I know this because a good friend of mine earned his living as a sought-after color management consultant during the first decades of the digital printing revolution. His gig involved training print providers, service bureaus, screen printers and other early adopters in the methods of calibrating monitors and printers, spending long hours outputting target swatches and creating ICC source and output profiles. The goal was to help these shops generate predictable output from early electrostatic and inkjet machines, easier said than done at the time.

As often as not, the person filling the prepress job was trained as a graphic artist, already skilled at image manipulation in Photoshop (already a mature software) but considerably less interested in colorimeters, workflow automation and hot folders. When printed results did not match monitor displays or even produce pleasing color, the preferred solution was to dig into the Levels, Brightness and Contrast or Curves dialogs. An awful lot of expensive pre-coated stock ended up in the landfill as a result. Management dreamed of better.

So, the color management students would sit quietly while the benefits of a controlled color workflow were explained over the course of two or three days by the itinerant color guru. And yet, when my buddy the consultant finally threw his bags into the airport cab, many of his erstwhile students (there are no actual statistics for obvious reasons) reverted back to their comfort zone, some even before his flight took off.

Things have slowly changed in the interim. For companies operating businesses with multiple print technologies under roof, the need to efficiently control and streamline color management has become a necessity, not a luxury. Because economic realities dictate that print devices be able to reasonably simulate other print devices, inevitably that the process needs to be driven by numbers and data.


Onboard Measurement and Profiling
“Common Visual Appearance” is a term that should be used more often, as it is an excellent description of the color simulations applied to locations with multiple print technologies under one roof. This means that despite differences in inksets and print media, a close approximation can be achieved by optimizing the calibration of the print conditions, and creating accurate ICC profiles.

The rules of color management across platforms can be boiled down to: What do you want the job to look like, where is it going and what are the rules for mapping out of gamut colors? In a color workflow, the components are defined as the Source Profile, the Destination Profile, and the Rendering Intent.

You first need to quantify the color attributes of the primary or key print conditions. This ICC profile is typically created by outputting a specific series of color patches on a calibrated printer, and measuring them with a spectrophotometer. These measurements are then loaded into the profiling software and mapped to the color ingredients of the original color patches. The resulting data becomes the ICC Source Profile. The companion printer or printers are also calibrated and profiled, creating one or more Destination Profiles.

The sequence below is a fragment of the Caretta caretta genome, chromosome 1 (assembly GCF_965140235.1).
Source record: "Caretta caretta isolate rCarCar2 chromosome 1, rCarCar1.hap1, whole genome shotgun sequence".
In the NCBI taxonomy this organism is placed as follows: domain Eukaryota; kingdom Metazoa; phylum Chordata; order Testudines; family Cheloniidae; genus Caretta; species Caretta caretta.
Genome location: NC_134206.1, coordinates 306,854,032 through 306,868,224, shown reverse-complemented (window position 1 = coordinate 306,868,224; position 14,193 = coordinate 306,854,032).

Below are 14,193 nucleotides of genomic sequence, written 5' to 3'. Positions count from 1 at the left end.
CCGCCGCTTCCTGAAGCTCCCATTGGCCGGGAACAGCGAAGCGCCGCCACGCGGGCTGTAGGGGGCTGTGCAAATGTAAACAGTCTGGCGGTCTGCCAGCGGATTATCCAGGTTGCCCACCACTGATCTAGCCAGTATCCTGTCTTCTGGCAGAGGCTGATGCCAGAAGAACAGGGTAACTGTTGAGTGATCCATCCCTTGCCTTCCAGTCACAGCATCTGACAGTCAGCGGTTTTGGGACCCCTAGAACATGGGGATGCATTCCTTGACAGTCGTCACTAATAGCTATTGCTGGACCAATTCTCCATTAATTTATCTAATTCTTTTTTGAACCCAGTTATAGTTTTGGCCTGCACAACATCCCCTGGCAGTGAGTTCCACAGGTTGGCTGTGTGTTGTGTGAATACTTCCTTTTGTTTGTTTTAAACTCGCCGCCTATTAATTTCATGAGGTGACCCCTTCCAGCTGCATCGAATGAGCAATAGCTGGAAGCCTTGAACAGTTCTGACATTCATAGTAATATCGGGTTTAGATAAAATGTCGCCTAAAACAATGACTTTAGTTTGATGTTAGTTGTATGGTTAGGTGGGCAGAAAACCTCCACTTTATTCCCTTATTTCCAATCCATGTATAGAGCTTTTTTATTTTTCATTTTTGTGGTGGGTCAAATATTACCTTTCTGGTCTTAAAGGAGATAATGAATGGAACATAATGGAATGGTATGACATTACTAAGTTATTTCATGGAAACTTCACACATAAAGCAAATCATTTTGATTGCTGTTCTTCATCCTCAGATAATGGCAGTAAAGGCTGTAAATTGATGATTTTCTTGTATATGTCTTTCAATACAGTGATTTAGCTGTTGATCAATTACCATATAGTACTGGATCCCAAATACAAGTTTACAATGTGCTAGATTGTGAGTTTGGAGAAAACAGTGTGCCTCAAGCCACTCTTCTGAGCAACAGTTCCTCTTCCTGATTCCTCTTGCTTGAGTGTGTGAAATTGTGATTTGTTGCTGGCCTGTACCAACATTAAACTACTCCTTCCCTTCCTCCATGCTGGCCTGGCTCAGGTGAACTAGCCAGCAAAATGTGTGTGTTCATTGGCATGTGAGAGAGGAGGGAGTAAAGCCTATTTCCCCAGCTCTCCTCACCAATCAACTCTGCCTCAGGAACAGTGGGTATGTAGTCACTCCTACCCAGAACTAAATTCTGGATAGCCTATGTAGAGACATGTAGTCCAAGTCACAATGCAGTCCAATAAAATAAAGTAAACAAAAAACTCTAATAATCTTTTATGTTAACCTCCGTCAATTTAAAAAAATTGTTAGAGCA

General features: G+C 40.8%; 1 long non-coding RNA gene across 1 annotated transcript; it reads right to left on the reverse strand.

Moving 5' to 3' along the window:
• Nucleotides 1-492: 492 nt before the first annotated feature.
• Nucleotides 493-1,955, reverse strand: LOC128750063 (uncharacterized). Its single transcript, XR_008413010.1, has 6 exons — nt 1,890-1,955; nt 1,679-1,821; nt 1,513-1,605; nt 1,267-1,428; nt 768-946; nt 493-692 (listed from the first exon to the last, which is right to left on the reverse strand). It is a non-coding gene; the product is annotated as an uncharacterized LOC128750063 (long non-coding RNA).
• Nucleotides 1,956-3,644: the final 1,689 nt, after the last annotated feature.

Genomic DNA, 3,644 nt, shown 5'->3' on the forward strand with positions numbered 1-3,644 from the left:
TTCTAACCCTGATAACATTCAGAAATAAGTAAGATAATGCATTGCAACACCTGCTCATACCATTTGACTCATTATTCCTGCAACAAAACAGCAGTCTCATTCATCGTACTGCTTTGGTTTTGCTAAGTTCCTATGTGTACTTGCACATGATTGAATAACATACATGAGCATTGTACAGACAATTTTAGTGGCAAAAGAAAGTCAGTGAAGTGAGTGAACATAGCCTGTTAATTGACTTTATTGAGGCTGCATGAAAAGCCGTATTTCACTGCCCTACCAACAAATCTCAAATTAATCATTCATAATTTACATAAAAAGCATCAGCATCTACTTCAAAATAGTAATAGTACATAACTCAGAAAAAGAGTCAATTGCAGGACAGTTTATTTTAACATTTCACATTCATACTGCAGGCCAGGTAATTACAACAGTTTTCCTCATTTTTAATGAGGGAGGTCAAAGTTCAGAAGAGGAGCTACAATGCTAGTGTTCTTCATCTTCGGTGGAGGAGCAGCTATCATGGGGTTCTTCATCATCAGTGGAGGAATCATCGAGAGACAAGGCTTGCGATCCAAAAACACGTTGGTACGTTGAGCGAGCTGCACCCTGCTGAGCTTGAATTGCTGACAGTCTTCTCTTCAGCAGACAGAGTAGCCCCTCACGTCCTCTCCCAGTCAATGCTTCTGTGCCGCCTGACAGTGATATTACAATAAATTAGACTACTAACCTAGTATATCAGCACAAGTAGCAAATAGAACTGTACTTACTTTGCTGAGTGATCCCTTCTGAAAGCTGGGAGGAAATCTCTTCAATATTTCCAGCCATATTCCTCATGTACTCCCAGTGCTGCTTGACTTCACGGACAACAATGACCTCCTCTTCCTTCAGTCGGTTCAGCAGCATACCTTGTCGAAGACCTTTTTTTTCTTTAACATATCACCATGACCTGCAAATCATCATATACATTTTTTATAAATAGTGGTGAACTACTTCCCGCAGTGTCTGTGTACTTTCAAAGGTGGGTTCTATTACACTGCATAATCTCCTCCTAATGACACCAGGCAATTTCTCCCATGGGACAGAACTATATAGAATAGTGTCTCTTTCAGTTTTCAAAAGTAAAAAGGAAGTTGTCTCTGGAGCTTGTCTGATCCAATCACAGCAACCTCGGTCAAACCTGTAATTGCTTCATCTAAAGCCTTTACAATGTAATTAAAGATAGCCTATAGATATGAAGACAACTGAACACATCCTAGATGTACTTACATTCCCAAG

In principle, the process of simulating the output of one printing device on another is not complicated, but in practice it is time consuming and error prone, especially reading test patches with a handheld measurement device. The more of the procedure that can be automated the better.

In the past several years, practical progress toward CMS automation has been driven by the digital device manufacturers themselves. The incorporation of inline spectrophotometers and cloud driven CMS software embedded into toner and inkjet devices has helped many shops make a move toward science based color management. Not only do these systems allow print time calibration and real time monitoring of color accuracy, in some cases they provide the capability of creating output profiles from the printed material itself.

This trend actually began with toner-based systems sporting embedded measurement devices, and continues with such high speed inkjet printers such as the Rialto 900 and KM-1 Accurio, which are now equipped with built-in automated spectrophotometers, scanners and color profiling software.
Another relatively new automation solution is Xerox’s Integrated Plus ACM, which offers alternative methods of collecting spectral data for printers without an inline spectrophotometer, including non-Xerox equipment. The system provides for offline (free standing spectro), nearline (scanning spectrophotometer) and inline color data collection. The latter option is incorporated into Xerox toner based machines, which read the spectral data during printing and send the data to the company’s cloud based CMS software.

This increasing level of integrated color management has evolved in the context of a slow but relentless movement toward the automation of all other workflow components.